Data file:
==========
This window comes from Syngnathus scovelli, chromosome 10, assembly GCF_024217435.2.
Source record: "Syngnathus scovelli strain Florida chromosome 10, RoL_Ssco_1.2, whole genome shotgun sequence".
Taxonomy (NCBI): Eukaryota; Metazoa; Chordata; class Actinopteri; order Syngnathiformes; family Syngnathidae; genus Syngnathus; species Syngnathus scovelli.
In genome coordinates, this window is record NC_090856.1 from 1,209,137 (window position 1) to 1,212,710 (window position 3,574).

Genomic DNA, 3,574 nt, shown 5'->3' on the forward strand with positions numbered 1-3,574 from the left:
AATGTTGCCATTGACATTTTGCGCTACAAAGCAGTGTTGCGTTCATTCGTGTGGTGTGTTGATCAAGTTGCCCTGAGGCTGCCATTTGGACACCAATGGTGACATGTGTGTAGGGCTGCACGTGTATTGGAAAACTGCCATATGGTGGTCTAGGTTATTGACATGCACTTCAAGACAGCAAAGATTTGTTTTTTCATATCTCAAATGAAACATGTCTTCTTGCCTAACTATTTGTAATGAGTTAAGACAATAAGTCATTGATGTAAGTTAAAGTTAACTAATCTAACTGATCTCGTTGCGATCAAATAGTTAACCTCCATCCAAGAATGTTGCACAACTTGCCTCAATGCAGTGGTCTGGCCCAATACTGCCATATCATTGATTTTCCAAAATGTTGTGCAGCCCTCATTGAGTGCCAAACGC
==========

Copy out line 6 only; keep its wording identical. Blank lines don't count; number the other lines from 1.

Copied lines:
AATGTTGCCATTGACATTTTGCGCTACAAAGCAGTGTTGCGTTCATTCGTGTGGTGTGTTGATCAAGTTGCCCTGAGGCTGCCATTTGGACACCAATGGTGACATGTGTGTAGGGCTGCACGTGTATTGGAAAACTGCCATATGGTGGTCTAGGTTATTGACATGCACTTCAAGACAGCAAAGATTTGTTTTTTCATATCTCAAATGAAACATGTCTTCTTGCCTAACTATTTGTAATGAGTTAAGACAATAAGTCATTGATGTAAGTTAAAGTTAACTAATCTAACTGATCTCGTTGCGATCAAATAGTTAACCTCCATCCAAGAATGTTGCACAACTTGCCTCAATGCAGTGGTCTGGCCCAATACTGCCATATCATTGATTTTCCAAAATGTTGTGCAGCCCTCATTGAGTGCCAAACGC